Sunday, December 31, 2006

Back From Christmas Vacation

I’m back from my Christmas retreat. I felt like I needed to not only leave the classroom, but escape the city that is home to the rage and torment that seethes in my students.

I wish I could say I’m incredibly recharged and ready to face the youths again. I spent a bunch of time talking with an experienced teacher of emotionally disturbed kids, and I really get the sense that the kids themselves aren’t my biggest problem, but the administration that doesn’t back me up.

Did I tell you? Starting on Tuesday, we have a new principal. I’m sure the transition will bode exceptionally well with the kiddies. Yeah right.

My biggest New Years resolution is to really buckle down and find creative ways to work with my students. (Over the past week I’ve had several dreams about them…I’m thinking I miss them.)

Tuesday I get to think up a new bulletin board, but for all to see: here’s what my class helped make for Christmas:

My students decorated their stockings with glitter and glue. And I promise you, I'll be finding glitter in my classroom until Easter. As a treat I bought all sorts of goodies from Costco to stuff in the stockings. The bad news was that plenty of kids didn't show up on the Friday before break.

Providence provides. I was coming up empty for lesson plans for Friday afternoon: you know, when most of the class has walked out, but you need to keep the last four students engaged enough so they don't stab eachother? So during a scuffle between two kids they ripped down the current board, seen here, and with a little fast thinking I had my students devote an entire 90 fuss-free minutes to cutting out a Christmas tree and making star-shapped decorations with the glittered initials of each student. It was brilliant and inspiring! We even sang Chistmas carols! So add "make more hands-on projects for students to work on" to my list of resolutions.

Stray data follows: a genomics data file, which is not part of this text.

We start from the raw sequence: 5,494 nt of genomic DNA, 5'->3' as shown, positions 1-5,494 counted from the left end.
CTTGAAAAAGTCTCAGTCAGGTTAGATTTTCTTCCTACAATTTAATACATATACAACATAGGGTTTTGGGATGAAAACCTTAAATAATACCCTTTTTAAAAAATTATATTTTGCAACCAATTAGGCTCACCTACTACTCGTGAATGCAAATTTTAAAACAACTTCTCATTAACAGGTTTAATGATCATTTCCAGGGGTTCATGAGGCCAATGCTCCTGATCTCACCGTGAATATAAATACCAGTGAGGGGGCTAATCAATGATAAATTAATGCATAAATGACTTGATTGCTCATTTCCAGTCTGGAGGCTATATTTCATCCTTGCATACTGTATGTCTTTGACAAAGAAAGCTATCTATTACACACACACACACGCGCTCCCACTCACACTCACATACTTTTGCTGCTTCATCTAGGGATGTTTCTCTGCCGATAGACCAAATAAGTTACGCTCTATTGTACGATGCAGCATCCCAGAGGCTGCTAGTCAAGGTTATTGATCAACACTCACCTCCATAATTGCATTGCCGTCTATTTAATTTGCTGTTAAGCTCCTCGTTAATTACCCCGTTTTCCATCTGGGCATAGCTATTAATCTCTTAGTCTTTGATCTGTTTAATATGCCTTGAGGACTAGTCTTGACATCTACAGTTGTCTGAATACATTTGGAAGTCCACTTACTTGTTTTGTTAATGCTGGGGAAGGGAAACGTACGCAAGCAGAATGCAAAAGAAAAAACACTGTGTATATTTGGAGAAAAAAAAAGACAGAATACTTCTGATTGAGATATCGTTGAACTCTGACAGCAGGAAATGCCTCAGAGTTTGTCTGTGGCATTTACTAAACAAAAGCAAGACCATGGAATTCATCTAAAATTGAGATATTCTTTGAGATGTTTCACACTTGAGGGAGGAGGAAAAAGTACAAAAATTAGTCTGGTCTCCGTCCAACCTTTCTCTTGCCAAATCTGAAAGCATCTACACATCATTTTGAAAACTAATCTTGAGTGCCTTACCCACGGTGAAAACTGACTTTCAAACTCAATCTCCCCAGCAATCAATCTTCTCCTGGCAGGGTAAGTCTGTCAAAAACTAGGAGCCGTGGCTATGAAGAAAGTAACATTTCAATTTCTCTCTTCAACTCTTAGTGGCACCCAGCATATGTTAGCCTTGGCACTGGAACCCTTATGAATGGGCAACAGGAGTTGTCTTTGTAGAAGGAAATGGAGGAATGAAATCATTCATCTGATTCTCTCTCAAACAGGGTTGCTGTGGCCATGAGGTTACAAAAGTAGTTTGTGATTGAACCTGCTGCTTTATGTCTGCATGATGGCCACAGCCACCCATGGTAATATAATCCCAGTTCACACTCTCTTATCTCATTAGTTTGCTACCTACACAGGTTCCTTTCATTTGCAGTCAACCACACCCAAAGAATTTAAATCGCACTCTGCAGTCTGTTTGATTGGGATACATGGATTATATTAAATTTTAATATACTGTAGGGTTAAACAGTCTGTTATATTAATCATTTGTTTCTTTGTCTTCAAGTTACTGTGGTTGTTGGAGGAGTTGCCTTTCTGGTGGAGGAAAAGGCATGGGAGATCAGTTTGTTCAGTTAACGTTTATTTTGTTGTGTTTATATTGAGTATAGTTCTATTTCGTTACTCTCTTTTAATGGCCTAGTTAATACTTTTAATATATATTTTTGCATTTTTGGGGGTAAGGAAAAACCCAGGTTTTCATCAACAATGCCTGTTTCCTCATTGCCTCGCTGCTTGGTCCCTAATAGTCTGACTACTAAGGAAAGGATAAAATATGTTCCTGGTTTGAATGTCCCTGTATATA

Monday, December 18, 2006

What do I expect for the Last Week Before Break?

I’m heading into school for the last week before Christmas break. It’s been painfully busy lately and last week started pretty rough (thrown garbage, getting cussed out) But Friday ended pretty well because I tossed the lesson plan aside and let the kids work on Christmas stockings and a Christmas bulletin board. From 1PM to 2:30PM there was peace and productivity in my classroom, I was able to catch my breath. I’ll try to take some pictures of the artistic effort today.

Tuesday, December 05, 2006

Sitting Next to My Principal on the Train

They say that necessity is the mother of invention, but I am prepared to debate that it is instead despair that inspires downtrodden souls to make any attempt to better their situation.

Ok, I’m not quite downtrodden…Let’s say I’m down, but not out. Assessing the situation I notice I’ve made it in the teacher world for over three months, and have less than three weeks until X-mas break. Fabulous; at this rate I’ll be prematurely grey before I’m 25.

My principal sat next to me on the subway train after school today, and she’s new enough to not disdain chatting with a teacher while off the clock. “Ms. C, do you laugh enough?” she asked me. I pondered over the term “laugh” and wondered if bitter laughter counted. I obviously don’t, and I find very little funny about students who will spent the next 4 years in the 9th grade before dropping out, getting pregnant, getting high, getting shot.